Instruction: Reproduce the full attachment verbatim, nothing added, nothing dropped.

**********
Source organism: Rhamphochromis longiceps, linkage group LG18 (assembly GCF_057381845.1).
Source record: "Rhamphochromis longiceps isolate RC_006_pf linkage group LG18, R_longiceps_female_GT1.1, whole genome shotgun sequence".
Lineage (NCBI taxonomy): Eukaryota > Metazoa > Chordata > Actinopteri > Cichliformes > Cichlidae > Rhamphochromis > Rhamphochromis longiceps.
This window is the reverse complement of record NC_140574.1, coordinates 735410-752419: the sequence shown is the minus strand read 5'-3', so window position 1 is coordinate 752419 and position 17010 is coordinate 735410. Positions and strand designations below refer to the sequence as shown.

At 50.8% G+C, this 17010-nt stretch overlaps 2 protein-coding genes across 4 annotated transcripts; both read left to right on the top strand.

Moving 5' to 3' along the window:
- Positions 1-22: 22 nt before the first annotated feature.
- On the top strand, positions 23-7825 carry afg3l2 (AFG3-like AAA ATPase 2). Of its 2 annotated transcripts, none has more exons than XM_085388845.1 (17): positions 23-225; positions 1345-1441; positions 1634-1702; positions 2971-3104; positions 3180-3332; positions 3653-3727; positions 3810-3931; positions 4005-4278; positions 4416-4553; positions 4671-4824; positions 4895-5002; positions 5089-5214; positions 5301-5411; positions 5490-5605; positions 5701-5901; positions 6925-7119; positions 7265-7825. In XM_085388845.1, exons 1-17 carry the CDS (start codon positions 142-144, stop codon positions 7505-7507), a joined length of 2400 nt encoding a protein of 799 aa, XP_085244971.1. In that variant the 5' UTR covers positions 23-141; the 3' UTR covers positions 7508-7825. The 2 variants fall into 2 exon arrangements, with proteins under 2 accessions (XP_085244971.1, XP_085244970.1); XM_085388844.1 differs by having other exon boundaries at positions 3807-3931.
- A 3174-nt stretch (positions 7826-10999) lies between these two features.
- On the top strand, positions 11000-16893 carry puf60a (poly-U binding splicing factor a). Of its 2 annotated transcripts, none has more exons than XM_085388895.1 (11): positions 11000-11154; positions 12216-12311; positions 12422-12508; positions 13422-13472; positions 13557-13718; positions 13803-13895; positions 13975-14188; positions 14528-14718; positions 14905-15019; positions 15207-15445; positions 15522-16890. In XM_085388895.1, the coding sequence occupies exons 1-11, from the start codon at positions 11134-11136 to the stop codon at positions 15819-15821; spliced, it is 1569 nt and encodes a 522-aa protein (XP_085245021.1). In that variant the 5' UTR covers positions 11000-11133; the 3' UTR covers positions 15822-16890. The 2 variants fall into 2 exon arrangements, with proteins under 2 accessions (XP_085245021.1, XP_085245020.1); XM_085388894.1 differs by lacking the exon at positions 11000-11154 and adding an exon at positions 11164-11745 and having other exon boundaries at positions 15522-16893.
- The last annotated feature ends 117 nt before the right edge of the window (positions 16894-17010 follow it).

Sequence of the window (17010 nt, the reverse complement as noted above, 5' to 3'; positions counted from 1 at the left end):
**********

Source organism: Rhamphochromis longiceps, linkage group LG18 (assembly GCF_057381845.1).
Source record: "Rhamphochromis longiceps isolate RC_006_pf linkage group LG18, R_longiceps_female_GT1.1, whole genome shotgun sequence".
Lineage (NCBI taxonomy): Eukaryota > Metazoa > Chordata > Actinopteri > Cichliformes > Cichlidae > Rhamphochromis > Rhamphochromis longiceps.
This window is the reverse complement of record NC_140574.1, coordinates 735410-752419: the sequence shown is the minus strand read 5'-3', so window position 1 is coordinate 752419 and position 17010 is coordinate 735410. Positions and strand designations below refer to the sequence as shown.

At 50.8% G+C, this 17010-nt stretch overlaps 2 protein-coding genes across 4 annotated transcripts; both read left to right on the top strand.

Moving 5' to 3' along the window:
- Positions 1-22: 22 nt before the first annotated feature.
- On the top strand, positions 23-7825 carry afg3l2 (AFG3-like AAA ATPase 2). Of its 2 annotated transcripts, none has more exons than XM_085388845.1 (17): positions 23-225; positions 1345-1441; positions 1634-1702; positions 2971-3104; positions 3180-3332; positions 3653-3727; positions 3810-3931; positions 4005-4278; positions 4416-4553; positions 4671-4824; positions 4895-5002; positions 5089-5214; positions 5301-5411; positions 5490-5605; positions 5701-5901; positions 6925-7119; positions 7265-7825. In XM_085388845.1, exons 1-17 carry the CDS (start codon positions 142-144, stop codon positions 7505-7507), a joined length of 2400 nt encoding a protein of 799 aa, XP_085244971.1. In that variant the 5' UTR covers positions 23-141; the 3' UTR covers positions 7508-7825. The 2 variants fall into 2 exon arrangements, with proteins under 2 accessions (XP_085244971.1, XP_085244970.1); XM_085388844.1 differs by having other exon boundaries at positions 3807-3931.
- A 3174-nt stretch (positions 7826-10999) lies between these two features.
- On the top strand, positions 11000-16893 carry puf60a (poly-U binding splicing factor a). Of its 2 annotated transcripts, none has more exons than XM_085388895.1 (11): positions 11000-11154; positions 12216-12311; positions 12422-12508; positions 13422-13472; positions 13557-13718; positions 13803-13895; positions 13975-14188; positions 14528-14718; positions 14905-15019; positions 15207-15445; positions 15522-16890. In XM_085388895.1, the coding sequence occupies exons 1-11, from the start codon at positions 11134-11136 to the stop codon at positions 15819-15821; spliced, it is 1569 nt and encodes a 522-aa protein (XP_085245021.1). In that variant the 5' UTR covers positions 11000-11133; the 3' UTR covers positions 15822-16890. The 2 variants fall into 2 exon arrangements, with proteins under 2 accessions (XP_085245021.1, XP_085245020.1); XM_085388894.1 differs by lacking the exon at positions 11000-11154 and adding an exon at positions 11164-11745 and having other exon boundaries at positions 15522-16893.
- The last annotated feature ends 117 nt before the right edge of the window (positions 16894-17010 follow it).

Sequence of the window (17010 nt, the reverse complement as noted above, 5' to 3'; positions counted from 1 at the left end):